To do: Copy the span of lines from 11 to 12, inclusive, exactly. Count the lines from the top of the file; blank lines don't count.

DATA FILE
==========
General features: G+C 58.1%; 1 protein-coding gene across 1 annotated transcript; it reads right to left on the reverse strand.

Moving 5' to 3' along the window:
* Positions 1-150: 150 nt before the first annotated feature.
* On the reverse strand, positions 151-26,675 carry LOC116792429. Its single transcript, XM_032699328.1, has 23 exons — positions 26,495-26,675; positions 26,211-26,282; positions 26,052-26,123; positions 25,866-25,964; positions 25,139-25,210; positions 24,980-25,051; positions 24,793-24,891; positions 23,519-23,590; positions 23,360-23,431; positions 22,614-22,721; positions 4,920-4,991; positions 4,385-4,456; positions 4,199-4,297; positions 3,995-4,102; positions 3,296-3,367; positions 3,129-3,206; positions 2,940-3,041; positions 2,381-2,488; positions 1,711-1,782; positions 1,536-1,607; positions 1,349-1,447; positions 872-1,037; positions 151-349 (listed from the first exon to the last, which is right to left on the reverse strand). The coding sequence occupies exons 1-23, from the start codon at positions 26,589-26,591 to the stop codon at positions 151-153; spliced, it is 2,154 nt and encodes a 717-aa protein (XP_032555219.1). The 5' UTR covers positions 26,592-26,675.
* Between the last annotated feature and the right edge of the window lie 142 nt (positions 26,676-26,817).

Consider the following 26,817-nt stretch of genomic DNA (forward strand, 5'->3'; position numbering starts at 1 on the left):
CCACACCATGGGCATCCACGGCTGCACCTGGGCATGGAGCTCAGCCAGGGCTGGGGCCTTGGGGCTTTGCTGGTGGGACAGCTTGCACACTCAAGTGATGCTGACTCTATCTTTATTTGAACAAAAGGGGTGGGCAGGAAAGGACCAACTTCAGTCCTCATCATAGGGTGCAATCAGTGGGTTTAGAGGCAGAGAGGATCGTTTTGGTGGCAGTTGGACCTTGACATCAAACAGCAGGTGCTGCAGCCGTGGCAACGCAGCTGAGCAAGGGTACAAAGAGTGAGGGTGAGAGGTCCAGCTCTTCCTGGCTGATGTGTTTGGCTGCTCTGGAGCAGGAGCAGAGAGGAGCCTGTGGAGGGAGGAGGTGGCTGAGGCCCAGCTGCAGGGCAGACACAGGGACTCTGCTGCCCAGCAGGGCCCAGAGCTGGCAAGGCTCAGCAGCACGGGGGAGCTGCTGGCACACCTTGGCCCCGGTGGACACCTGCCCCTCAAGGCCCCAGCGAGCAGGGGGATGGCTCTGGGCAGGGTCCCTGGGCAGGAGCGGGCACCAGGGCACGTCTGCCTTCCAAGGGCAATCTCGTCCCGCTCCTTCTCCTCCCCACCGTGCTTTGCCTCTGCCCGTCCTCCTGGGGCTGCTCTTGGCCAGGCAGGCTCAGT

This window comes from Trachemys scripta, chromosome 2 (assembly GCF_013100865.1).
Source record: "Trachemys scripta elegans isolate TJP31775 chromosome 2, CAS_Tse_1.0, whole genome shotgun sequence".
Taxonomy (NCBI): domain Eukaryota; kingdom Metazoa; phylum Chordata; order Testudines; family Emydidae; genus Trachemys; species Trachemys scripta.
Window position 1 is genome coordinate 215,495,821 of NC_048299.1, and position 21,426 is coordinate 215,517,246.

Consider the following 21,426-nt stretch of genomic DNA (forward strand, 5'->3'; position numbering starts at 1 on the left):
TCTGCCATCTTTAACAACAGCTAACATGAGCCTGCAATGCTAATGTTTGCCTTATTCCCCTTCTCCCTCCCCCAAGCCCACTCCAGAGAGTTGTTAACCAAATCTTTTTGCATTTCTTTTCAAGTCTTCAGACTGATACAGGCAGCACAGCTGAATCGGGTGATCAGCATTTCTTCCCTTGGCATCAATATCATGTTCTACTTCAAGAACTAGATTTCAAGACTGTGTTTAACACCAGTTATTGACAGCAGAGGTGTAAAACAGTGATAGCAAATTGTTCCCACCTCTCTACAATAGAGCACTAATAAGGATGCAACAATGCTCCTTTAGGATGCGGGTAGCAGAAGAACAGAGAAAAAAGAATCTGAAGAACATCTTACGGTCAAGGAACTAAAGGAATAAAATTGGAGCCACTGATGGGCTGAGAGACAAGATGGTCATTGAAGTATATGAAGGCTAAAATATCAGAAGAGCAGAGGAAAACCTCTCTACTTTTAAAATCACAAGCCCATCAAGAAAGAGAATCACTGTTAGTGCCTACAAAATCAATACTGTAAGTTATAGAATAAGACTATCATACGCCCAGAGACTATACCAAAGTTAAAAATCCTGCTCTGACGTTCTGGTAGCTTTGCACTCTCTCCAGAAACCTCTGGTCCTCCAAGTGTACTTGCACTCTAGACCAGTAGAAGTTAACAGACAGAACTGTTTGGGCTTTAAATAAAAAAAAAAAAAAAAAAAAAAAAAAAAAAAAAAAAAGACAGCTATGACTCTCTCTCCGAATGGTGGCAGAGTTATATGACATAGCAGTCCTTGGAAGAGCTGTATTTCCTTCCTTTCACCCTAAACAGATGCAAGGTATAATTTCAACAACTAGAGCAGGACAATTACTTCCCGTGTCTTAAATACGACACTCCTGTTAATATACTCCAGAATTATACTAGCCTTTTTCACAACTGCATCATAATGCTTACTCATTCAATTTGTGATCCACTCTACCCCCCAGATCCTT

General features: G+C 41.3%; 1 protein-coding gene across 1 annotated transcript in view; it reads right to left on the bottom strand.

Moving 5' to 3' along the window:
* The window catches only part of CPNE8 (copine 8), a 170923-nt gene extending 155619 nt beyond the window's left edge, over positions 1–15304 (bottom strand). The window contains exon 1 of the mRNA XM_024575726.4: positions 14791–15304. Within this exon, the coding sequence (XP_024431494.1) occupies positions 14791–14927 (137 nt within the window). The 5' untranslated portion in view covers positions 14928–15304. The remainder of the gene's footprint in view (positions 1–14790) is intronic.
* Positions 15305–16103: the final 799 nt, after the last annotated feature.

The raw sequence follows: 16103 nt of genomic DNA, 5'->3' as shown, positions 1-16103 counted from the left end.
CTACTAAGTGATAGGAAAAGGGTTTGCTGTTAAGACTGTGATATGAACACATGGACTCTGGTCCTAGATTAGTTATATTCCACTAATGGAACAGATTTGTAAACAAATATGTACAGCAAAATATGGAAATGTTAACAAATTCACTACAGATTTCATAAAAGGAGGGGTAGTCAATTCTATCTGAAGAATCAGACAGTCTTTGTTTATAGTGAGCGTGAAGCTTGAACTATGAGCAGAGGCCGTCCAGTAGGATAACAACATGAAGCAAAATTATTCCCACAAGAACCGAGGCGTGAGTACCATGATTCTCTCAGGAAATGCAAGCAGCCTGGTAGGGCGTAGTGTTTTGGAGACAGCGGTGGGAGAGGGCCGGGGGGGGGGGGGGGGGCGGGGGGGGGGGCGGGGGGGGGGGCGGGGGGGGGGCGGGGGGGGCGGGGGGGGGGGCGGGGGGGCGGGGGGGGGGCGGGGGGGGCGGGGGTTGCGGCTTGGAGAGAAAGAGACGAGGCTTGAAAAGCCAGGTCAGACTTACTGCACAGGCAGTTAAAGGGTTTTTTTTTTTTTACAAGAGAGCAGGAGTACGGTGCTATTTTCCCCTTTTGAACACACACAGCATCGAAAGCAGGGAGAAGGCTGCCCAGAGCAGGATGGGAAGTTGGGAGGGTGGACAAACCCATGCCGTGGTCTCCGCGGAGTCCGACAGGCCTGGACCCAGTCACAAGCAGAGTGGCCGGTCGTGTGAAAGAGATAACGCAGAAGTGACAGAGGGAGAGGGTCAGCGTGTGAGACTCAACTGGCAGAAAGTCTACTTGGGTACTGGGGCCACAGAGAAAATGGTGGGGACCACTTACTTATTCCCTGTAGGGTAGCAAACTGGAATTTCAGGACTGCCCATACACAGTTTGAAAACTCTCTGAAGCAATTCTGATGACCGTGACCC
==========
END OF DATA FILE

Window position 1 is genome coordinate 215,495,821 of NC_048299.1, and position 21,426 is coordinate 215,517,246.

Consider the following 21,426-nt stretch of genomic DNA (forward strand, 5'->3'; position numbering starts at 1 on the left):